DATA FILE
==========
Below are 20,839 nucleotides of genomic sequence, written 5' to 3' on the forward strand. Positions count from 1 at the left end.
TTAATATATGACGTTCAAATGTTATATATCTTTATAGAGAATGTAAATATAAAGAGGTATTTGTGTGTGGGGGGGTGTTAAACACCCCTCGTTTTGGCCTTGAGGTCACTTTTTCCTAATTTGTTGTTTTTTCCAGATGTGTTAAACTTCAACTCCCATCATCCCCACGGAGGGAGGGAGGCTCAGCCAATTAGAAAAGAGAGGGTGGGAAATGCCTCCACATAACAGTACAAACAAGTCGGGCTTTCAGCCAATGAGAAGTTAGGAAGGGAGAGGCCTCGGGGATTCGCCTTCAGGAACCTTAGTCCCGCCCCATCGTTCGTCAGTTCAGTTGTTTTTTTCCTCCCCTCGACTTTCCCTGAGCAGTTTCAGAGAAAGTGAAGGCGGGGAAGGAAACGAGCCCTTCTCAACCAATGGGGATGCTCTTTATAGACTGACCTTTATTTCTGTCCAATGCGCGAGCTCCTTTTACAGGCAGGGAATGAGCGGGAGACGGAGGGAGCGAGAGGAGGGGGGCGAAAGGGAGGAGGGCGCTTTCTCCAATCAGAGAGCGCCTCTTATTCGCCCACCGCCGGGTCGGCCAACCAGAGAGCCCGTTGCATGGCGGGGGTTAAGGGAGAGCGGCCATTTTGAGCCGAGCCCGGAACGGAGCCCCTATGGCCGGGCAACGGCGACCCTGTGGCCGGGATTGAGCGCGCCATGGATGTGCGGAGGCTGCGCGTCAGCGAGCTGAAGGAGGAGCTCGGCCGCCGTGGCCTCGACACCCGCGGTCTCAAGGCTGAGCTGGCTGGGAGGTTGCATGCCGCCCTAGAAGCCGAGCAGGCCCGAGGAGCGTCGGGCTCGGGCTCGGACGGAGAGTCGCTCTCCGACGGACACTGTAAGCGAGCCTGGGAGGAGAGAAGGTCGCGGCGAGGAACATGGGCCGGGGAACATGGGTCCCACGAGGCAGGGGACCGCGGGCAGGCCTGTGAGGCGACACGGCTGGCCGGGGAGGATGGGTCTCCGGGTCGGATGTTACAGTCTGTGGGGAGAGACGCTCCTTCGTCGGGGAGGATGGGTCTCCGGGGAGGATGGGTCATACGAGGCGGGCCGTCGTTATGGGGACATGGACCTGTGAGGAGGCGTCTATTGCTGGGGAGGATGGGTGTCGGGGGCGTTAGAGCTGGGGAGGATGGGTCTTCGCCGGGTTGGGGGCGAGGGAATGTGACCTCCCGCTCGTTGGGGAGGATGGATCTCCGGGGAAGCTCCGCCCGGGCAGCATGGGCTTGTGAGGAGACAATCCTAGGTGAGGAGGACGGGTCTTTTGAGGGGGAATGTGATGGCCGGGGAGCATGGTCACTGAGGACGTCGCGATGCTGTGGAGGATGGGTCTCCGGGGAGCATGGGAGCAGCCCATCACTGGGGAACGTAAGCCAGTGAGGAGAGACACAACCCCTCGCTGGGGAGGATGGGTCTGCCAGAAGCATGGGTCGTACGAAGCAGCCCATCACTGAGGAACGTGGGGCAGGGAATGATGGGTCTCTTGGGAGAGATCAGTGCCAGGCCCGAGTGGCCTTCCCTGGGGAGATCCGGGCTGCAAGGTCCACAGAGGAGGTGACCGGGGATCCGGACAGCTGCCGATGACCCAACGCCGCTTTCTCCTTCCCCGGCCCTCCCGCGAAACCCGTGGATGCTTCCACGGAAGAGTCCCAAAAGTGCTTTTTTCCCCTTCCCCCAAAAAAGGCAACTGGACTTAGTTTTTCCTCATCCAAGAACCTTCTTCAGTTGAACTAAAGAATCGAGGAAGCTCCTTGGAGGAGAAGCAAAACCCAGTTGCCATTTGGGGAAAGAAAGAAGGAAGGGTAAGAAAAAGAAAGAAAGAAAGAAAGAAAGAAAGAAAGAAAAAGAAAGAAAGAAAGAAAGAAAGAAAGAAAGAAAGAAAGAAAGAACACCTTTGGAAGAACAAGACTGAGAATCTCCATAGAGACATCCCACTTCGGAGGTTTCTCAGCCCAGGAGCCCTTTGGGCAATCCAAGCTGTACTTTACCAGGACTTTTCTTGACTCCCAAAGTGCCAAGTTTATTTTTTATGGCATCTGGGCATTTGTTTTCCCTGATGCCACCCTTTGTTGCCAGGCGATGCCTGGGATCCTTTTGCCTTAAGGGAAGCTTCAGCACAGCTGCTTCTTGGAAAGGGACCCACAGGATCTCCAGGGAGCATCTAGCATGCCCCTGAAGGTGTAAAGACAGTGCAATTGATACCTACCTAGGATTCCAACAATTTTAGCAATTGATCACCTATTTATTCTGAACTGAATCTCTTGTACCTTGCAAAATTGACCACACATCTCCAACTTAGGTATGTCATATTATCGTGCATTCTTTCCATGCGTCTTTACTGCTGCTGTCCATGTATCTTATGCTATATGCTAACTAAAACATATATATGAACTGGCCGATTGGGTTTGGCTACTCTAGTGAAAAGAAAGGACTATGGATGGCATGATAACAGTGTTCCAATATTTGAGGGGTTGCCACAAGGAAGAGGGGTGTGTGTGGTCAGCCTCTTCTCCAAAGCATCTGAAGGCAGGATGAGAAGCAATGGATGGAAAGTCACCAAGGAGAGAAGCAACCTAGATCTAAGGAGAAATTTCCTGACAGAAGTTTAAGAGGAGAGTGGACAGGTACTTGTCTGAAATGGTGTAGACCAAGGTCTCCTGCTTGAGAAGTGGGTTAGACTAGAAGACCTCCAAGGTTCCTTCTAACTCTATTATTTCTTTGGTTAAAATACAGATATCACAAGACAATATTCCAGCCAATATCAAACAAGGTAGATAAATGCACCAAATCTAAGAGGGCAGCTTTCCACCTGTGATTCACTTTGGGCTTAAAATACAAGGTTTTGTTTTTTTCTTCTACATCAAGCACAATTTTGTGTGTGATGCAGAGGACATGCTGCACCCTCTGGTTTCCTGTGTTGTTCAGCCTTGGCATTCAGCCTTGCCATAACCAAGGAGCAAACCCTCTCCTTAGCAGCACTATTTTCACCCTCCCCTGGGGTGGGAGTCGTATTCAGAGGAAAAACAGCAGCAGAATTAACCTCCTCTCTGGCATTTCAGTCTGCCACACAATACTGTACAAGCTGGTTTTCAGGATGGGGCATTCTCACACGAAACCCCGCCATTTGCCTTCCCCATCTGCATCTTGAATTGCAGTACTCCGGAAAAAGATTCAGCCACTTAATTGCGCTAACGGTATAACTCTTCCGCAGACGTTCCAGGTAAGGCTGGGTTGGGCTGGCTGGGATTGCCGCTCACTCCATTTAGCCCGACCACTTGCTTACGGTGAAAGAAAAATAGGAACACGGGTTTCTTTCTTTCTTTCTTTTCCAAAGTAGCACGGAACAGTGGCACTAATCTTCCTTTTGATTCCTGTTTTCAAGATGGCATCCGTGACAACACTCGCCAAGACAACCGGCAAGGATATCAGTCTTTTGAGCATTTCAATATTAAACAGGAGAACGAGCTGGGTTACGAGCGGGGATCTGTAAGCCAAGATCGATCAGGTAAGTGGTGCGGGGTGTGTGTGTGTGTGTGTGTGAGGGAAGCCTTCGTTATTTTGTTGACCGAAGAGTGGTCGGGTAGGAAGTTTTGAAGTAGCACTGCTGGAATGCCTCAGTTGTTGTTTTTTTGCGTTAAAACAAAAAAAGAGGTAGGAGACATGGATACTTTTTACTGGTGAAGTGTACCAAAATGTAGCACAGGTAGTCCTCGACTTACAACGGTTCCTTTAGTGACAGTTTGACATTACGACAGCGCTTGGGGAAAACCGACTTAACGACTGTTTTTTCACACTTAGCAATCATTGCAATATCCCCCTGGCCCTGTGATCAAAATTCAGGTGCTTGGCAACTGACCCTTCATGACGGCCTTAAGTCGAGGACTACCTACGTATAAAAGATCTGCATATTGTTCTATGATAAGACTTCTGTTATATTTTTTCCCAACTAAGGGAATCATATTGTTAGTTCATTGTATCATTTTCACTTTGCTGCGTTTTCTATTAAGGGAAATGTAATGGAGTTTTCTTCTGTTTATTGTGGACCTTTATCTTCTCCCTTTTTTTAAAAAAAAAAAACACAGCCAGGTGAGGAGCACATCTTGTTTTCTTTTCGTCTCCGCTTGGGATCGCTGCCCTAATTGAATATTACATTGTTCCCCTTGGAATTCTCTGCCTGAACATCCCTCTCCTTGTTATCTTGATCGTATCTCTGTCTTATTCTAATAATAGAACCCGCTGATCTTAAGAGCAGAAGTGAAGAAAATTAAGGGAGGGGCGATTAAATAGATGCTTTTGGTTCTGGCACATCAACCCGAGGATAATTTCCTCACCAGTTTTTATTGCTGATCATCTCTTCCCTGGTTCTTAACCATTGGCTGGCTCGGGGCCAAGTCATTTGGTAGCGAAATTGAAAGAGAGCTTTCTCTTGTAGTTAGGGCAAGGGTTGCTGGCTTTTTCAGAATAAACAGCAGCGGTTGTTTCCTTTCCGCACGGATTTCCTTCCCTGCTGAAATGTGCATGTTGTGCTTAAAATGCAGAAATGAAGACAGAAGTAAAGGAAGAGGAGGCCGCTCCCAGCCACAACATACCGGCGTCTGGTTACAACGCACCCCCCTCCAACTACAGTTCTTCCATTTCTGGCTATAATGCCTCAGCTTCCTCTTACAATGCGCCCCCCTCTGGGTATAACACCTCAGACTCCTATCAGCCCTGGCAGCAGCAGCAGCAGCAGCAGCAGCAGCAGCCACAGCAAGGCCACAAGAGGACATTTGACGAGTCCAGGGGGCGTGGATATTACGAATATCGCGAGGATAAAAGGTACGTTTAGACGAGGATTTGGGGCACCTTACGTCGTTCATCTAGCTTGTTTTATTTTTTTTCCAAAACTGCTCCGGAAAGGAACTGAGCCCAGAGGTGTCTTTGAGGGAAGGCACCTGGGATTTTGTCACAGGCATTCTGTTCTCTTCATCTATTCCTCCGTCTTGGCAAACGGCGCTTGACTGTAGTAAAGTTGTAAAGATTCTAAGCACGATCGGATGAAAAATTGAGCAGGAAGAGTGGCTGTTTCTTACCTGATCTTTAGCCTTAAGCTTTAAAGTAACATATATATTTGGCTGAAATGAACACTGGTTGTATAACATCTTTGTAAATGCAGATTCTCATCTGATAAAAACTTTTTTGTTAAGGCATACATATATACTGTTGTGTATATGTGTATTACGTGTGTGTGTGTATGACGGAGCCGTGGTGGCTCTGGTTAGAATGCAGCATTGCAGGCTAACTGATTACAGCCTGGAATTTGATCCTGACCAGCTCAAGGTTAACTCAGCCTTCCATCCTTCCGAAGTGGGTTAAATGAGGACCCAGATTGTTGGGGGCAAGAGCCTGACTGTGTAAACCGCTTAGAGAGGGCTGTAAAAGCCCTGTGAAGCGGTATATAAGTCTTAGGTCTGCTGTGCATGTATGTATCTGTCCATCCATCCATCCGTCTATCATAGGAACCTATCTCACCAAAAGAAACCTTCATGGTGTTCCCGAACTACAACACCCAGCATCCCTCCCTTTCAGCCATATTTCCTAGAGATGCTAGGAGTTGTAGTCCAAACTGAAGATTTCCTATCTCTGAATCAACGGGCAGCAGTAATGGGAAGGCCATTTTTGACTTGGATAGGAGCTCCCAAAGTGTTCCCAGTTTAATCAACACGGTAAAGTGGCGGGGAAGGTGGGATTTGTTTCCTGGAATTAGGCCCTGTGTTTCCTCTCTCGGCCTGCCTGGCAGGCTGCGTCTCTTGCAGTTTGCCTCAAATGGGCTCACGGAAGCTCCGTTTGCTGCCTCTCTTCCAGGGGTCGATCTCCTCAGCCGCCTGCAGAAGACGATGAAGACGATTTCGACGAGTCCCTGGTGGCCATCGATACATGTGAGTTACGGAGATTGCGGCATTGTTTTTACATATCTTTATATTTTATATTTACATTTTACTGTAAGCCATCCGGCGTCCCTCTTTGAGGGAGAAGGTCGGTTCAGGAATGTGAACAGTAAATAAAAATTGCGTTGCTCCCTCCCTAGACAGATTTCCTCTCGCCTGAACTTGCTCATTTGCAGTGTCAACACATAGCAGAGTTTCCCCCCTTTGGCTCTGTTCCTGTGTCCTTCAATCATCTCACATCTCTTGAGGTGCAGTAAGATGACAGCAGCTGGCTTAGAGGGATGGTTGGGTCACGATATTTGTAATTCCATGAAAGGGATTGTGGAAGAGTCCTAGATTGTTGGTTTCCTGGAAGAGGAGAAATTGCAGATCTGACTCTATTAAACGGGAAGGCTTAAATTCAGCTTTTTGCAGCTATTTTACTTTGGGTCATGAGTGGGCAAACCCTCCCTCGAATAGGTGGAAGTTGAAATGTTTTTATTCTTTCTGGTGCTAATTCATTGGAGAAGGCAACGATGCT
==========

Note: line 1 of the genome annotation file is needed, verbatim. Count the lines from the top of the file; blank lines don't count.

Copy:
Below are 20,839 nucleotides of genomic sequence, written 5' to 3' on the forward strand. Positions count from 1 at the left end.